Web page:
2/neu-overexpressing breast cancer cells is limited to Paclitaxal and Taxotere but not to other drugs (Pegram et al, 1997; Yu et al, 1996; Yu, D. and Hung, M. -C., unpublished results), suggesting a selective mechanism of resistance. it is not yet clear why HER-2/neu overexpression-mediated drug resistance behaves differently between lung and breast cancer cells. However, in the case

of resistance to Paclitaxel by HER-2/neu overexpression in breast cancer cells, a molecular mechanism has recently been suggested (Yu et al, 1998a): upregulation of p21 by HER-2/neu overexpression inhibits cyclin B/cdc2 kinase activity in G2/M phase which is required for Paclitaxel induced apoptosis. This mechanism clearly indicates that HER-2/neu overexpression in breast cancer cells antagonizes Paclitaxel-induced apoptosis.
Since the HER2-neu proto-oncogene overexpression significantly contributes to the malignant development of many types of human cancers in different aspects, molecular strategies which aim to down-regulate the HER-

2/neu gene expression have become highly attractive approaches to fight against human cancer.

B. Transcriptional repression as an effective means to downregulate HER2/neu expression in cancer cells

HER-2/neu gene amplification can be detected in majority of breast tumor tissues with overexpression of the HER-2/neu-encoded p185 protein (Slamon et al, 1989). In established breast cancer cell lines, both gene amplification and transcriptional upregulation are common scenario accounting for the increased HER-2/neu gene expression in different breast cancer cells (Kraus et al,

1987, Millar et al, 1994, Bosher et al, 1996). Interestingly, it has been shown that in 10-20% of HER2/neu -overexpressing breast tumors and in virtually all HER2/neu-positive lung cancers the HER2/neu mRNA and protein expression can occur in the absence of increased gene copy number (Kameda et al, 1990, Kern et al, 1990, Slamon et al, 1989, King et al, 1989, Tandon et al, 1989, Berger et al, 1988). It is therefore likely that both gene amplification and transcriptional upregulation are involved in HER-2/neu overexpression in cancer cells.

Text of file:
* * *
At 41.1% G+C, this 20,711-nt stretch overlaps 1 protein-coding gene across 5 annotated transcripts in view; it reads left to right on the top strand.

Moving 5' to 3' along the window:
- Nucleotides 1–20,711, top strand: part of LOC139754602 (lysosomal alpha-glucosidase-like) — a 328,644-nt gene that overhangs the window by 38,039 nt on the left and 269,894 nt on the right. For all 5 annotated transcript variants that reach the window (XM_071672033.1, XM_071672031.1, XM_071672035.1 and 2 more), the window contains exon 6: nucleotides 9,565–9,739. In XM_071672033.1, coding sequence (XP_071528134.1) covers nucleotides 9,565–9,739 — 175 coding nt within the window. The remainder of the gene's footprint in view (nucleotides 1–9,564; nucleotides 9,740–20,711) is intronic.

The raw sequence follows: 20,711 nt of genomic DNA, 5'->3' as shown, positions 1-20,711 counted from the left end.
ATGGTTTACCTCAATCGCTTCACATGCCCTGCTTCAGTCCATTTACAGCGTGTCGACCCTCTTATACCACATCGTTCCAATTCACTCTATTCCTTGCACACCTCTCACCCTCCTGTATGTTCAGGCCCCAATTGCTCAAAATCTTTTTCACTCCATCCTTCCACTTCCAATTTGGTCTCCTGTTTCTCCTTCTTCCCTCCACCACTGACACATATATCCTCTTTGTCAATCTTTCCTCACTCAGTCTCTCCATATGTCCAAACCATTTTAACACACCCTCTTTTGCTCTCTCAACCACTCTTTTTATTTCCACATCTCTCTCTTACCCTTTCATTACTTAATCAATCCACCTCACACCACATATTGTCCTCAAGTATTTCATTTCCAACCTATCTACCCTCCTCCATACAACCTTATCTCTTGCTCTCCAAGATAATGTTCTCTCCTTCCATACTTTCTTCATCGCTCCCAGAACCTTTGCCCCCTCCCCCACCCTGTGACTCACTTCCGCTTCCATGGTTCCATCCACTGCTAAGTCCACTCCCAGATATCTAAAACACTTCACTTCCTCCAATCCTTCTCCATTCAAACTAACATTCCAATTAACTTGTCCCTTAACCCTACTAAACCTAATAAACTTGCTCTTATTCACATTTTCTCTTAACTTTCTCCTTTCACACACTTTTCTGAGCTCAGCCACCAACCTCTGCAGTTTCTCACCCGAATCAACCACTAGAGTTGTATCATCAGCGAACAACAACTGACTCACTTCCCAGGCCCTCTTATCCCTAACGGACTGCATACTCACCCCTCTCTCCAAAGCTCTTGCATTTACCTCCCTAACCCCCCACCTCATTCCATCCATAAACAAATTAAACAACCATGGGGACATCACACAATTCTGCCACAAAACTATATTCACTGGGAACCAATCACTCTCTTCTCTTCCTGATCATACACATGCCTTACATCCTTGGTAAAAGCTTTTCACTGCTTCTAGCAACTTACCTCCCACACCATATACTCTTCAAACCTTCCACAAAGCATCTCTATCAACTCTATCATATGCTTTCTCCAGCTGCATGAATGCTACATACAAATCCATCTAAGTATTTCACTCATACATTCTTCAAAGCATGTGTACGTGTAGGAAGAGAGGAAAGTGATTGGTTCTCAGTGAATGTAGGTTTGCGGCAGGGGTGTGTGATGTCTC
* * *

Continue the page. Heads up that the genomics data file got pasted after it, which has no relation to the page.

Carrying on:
The promoter of the HER-2/neu gene has been well characterized. In the past few years, knowledge about the cis- and trans-acting elements regulating the transcription of the HER-2/neu proto-oncogene have been rapidly accumulated. A number of cis-acting motifs are distributed along the HER-2/neu promoter, including the binding sites of transcription factors Sp1, OTF1, AP2, E4TF1, and PEA3. Another 13-bp sequence in the promoter region has been identified as a positive element for HER-2/neu transactivation (Miller et al, 1994). The corresponding binding transcription factor(s), however, has not yet been identified. AP2 has been shown to be a strong activator of the HER-2/neu gene and is functionally activated in the HER-2/neu-overexpressing breast cancer cell lines such as MDA-MB-361, MDA-MB-175, ZR-75-1, BT-474, and SK-BR-3 (Hollywood et al, 1993). The high activity of AP2 in these cell lines has been correlated with the elevated HER-2/neu gene expression level in these cells.
92

Gene Therapy and Molecular Biology Vol 3, page 93